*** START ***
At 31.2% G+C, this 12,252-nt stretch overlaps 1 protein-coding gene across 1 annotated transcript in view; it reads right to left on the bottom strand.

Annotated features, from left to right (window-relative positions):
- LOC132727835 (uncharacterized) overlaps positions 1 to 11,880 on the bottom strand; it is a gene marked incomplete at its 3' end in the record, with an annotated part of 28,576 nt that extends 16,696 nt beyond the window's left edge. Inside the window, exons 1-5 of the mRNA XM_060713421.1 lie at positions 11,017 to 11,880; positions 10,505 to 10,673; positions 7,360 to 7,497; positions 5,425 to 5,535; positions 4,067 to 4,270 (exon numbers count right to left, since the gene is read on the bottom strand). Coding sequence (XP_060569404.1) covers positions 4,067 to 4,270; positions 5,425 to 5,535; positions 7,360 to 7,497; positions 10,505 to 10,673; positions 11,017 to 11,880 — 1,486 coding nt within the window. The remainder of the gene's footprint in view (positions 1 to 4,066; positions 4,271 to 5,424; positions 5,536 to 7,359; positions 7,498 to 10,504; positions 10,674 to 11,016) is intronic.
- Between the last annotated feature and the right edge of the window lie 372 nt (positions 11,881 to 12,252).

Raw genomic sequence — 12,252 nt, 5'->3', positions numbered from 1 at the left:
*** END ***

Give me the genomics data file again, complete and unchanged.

At 31.2% G+C, this 12,252-nt stretch overlaps 1 protein-coding gene across 1 annotated transcript in view; it reads right to left on the bottom strand.

Annotated features, from left to right (window-relative positions):
- LOC132727835 (uncharacterized) overlaps positions 1 to 11,880 on the bottom strand; it is a gene marked incomplete at its 3' end in the record, with an annotated part of 28,576 nt that extends 16,696 nt beyond the window's left edge. Inside the window, exons 1-5 of the mRNA XM_060713421.1 lie at positions 11,017 to 11,880; positions 10,505 to 10,673; positions 7,360 to 7,497; positions 5,425 to 5,535; positions 4,067 to 4,270 (exon numbers count right to left, since the gene is read on the bottom strand). Coding sequence (XP_060569404.1) covers positions 4,067 to 4,270; positions 5,425 to 5,535; positions 7,360 to 7,497; positions 10,505 to 10,673; positions 11,017 to 11,880 — 1,486 coding nt within the window. The remainder of the gene's footprint in view (positions 1 to 4,066; positions 4,271 to 5,424; positions 5,536 to 7,359; positions 7,498 to 10,504; positions 10,674 to 11,016) is intronic.
- Between the last annotated feature and the right edge of the window lie 372 nt (positions 11,881 to 12,252).

Raw genomic sequence — 12,252 nt, 5'->3', positions numbered from 1 at the left: